Outwardly, gardens look like sustainable spaces that help absorb excess carbon from the atmosphere. While this might be true, not all gardens help reduce atmospheric carbon dioxide. Some gardens contribute to carbon pollution. Unfortunately, most gardeners are not even aware that their gardens are a source of carbon and other greenhouse gas pollutants. Even so, it is possible to attain a net-zero garden and in some cases, create a carbon sink in your garden. 

The secret to developing a carbon-free garden is to be intentional about it. Carbon emissions emanate from all areas of our lives. This is the reason why you must specifically target to create a carbon-free garden. Some factors that contribute to carbon pollution in a home garden include regular use of gas-powered mowers, use of plastic plant supports, burning of garden waste and use of artificial fertilizers among other aspects. Controlling these factors contributes to creating a carbon-free garden.

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To attain a carbon-free garden, you must take a twin approach. First, aim to reduce your carbon output to net zero if possible. Secondly, aim at sequestering excess carbon from the atmosphere. 

Data shows that 55% of Americans participate in gardening. With such a huge number of people actively participating in gardening, adopting carbon-free gardening is necessary. If you desire to attain a garden that is carbon-free, here are some ideas you could consider. 

Use self-made compost for fertilizer

The U.N. Environmental Program recommends composting as a method of reducing carbon emissions globally. This is because the choice of fertilizer has an impact on the carbon footprint of a garden. There are many ways that composting helps reduce carbon. First, composting helps you dispose of your organic waste responsibly. Secondly, you get free manure that is also friendly to the ecosystem.

The target should be to use peat-free compost manure. When you use peat-based compost you are equally contributing to global carbon emissions. Peat is a type of soil that is collected from peatlands. This material is often sold to gardeners in the form of compost to enhance plant growth. Its disadvantage is that it is collected from peatlands without replacement. A peatland may take up to 10 years just grow one centimeter of peat and extracting them can impact the environment negatively.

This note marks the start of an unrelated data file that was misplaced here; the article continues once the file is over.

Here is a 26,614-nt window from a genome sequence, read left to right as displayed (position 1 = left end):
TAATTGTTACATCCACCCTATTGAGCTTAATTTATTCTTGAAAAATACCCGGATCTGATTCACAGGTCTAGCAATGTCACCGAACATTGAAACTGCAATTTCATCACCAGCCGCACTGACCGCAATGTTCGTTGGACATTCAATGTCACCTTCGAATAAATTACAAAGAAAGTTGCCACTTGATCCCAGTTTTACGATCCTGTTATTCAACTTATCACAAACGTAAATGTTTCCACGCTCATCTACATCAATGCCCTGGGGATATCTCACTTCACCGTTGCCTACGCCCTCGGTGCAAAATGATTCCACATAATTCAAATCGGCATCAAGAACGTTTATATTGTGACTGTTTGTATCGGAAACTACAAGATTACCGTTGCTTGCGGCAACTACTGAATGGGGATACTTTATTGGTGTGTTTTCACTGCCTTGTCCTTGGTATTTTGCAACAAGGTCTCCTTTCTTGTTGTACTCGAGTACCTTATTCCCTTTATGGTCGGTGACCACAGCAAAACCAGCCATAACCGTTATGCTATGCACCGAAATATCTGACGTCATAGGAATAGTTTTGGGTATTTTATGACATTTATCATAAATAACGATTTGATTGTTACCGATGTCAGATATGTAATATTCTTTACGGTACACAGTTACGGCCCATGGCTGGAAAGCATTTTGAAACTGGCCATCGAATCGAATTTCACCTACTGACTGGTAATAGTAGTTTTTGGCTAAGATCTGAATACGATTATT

It’s important to note that, peatlands are very good holding grounds for excess CO2. When excavated, this CO2 escapes back into the atmosphere leading to more pollution. 

If you intend to help the world reduce carbon emissions, avoid peat compost in your garden. Secondly, avoid artificial fertilizers since they are also produced through carbon-intensive processes. Instead, compost your leftover foods at home and vegetables. 

Grow native plants to reduce the use of pesticide

Pesticides used on flowers can be a major source of carbon pollution. While the pesticide itself may not directly cause carbon pollution, the production process for such items is often carbon-intensive. The EPA recommends growing native flowers for gardeners to reduce carbon pollution among other benefits. Native plants are hardy and do not require strict care. Besides their resilience to pests, they also do not require regular mowing. Native plants may thrive with or above weeds that affect most plants. 

Plant trees to boost carbon sequestering

Trees play an important role in absorbing carbon from the atmosphere. As a gardener, you could play the role of carbon absorption by planting trees. You have the task of finding appropriate trees for carbon sequestration that thrive in your locality. Ideally, you should plant trees that are native to your locality. However, if they are not good at carbon absorption, consider better alternatives. 

Some of the best trees for carbon capture include silver maple, London plane, American sweetgum and pines, among others. You do not have to turn your backyard into a forest to make an impact. Just spread trees throughout your garden to help remove excess carbon from the atmosphere. With that said, avoid growing trees close to your house. If a tree is too close to the house it could cause damage when roots penetrate or if branches fall.

Grow grass alternatives to avoid mowing

Mowing is a major contributor to carbon emissions. Unfortunately, most gardeners still rely on gas-powered mowers. If you are into gardening, try and find an alternative to mowing. You may grow plants that do not require regular mowing or opt for alternatives to gas-powered mowers. 

There are many plants that do not require regular mowing. Some examples of plants you can grow in your garden include clove, chamomile and wildflowers. Alternatively, you may grow grass but avoid using a gas-powered mower. Instead, use an electric mowers, which are more efficient and affordable and offer a better alternative to gas mowers

Grow your own plant supports

Growing your plant supports goes a long way in reducing your garden’s carbon footprint. Besides reducing carbon pollution, planting supports help get rid of unnecessary waste. Most people use artificial plant supports, which are sometimes made out of polluting materials such as plastic. Such can have multiple negative effects on the environment. Instead of going for artificial supports, grow short trees and shrubs that may act as support for climbing plants.

Final plantings

The concept of carbon-free gardening is quite new, but it is attainable. The beauty of it all is that you do not have to make significant changes to your routine. Minor adjustments, such as changing from artificial to compost, can have a major impact. Where possible, help your garden to absorb some carbon from the atmosphere to balance the equation. 

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